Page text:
Copenhagen is well-known as the home of Carlsberg, even though this big-name brand actually moved its main brewery out of the city more than a decade ago.
Today, the city is brimming with breweries, including plenty of independent microbreweries that have entered the scene in recent years.
Take our word for it: Copenhagen should not be overlooked by any self-respecting beer enthusiast! Read on to find out our pick of Copenhagen’s best breweries.
Ryesgade 3, 220
Located in an old metal factory in Nørrebro, Copenhagen’s first microbrewery was the Brooklyn-style Nørrebro Bryghus, which was opened in 2013 by two brewers who learned their trade at Carlsberg.
Inspired by North-American microbreweries, it brews exclusively using organic products. The beers themselves have a variety of flavours – sweet, sour and bitter – with some packing a punch, while others lend themselves more to a session.
Drop by from midday–4pm daily, and you can order the lunch beer board for around 120 DKK, which gives you the chance to sample four different 15cl beers. Regular beer prices range from around 49–69 DKK.
Every fourth Saturday, they hold an hour-long open beer-tasting in English. It costs 150 DKK (or 225 DKK for the advanced beer-tasting) and booking is available on their website.
The gastropub menu features local food, ranging from 80–395 DKK, so you can also get a classy meal here if hunger strikes.
We recommend: the Nordvest Porter, a classic porter with a powerful aroma and a deep brown colour leaving a round and sweet taste.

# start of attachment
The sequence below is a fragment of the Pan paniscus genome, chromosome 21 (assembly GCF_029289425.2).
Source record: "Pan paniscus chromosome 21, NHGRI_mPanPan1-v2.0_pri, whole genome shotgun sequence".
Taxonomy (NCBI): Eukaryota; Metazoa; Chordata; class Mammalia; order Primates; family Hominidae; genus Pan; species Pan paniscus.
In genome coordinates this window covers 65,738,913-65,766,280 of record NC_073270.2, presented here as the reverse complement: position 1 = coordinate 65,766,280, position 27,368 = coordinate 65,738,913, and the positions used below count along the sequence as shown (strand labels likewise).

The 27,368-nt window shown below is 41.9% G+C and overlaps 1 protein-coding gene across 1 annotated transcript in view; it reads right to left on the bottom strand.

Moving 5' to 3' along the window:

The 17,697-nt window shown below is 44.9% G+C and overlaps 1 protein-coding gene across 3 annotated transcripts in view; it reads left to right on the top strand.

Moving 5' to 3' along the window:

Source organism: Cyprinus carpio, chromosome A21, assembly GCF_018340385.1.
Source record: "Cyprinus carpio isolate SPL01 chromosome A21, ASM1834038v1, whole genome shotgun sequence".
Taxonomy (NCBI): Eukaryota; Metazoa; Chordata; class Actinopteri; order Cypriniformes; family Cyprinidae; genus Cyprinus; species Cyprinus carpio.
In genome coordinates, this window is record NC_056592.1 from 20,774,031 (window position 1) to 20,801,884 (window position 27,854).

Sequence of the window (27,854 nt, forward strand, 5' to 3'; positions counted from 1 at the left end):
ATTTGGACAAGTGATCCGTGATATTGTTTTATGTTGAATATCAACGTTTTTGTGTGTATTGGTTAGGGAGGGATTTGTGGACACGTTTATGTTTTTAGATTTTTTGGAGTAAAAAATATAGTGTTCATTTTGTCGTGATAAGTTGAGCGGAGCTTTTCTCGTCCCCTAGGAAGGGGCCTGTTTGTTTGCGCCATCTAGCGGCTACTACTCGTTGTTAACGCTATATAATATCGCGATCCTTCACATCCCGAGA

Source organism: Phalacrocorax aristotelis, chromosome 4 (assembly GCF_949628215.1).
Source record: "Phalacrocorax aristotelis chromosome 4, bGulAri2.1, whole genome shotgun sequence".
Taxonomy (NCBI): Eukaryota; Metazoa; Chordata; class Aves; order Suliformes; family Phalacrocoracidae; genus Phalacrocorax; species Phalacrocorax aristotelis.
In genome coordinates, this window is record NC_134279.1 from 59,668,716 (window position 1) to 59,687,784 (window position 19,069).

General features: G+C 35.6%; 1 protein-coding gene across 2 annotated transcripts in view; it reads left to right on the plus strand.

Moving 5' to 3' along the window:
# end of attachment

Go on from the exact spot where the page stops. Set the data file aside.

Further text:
Is a guided tour worth buying?
Ryesgade 3, 220
Tucked away in the basement of Nørrebro Bryghus, BRAW bar is microbrewery within a microbrewery.
It’s the wacky cousin to its upstairs neighbour – a world of colourful beer labels, quirky names, comic books, beer yoga and JOMO nights (‘joy of missing out’) where bartenders will confiscate your phone.
New beers are always being developed at this experimental brewery with 21 taps, meaning that some of the beers served here are only a few hours old. Their draft selection rotates every day (check it out here), with prices from 40–75 DKK.
We recommend: the light and tasty Dodge This Motherfucker Pale Ale, with its hops, haze, fresh feel and slight bitterness.
Vesterbrogade 2B, 1620 Copenhagen
Some say location is everything, and that’s true for Vesterbro Bryghus, located in the heart of Copenhagen, right next to the town square and opposite the Tivoli Gardens.
With a rustic interior, brick walls mounted with hunting trophies, and impressive copper kettles, this old brewery, founded in 1860, attracts a mixed crowd of locals and tourists.
Their slogan “Forget about the taste of regular beer. This is a taste experience” is spot-on: their classic IPA, for example, is less hoppy than those of North America, and quite different.
It’s good value too, particularly during happy hour (daily from 4–6pm), when you can grab a beer for as little as 35 DKK. And, the five-piece sampler of 10cl glasses for 65 DKK is a good way to try the five house brews. What’s more, they have live music on Tuesday to Saturday nights.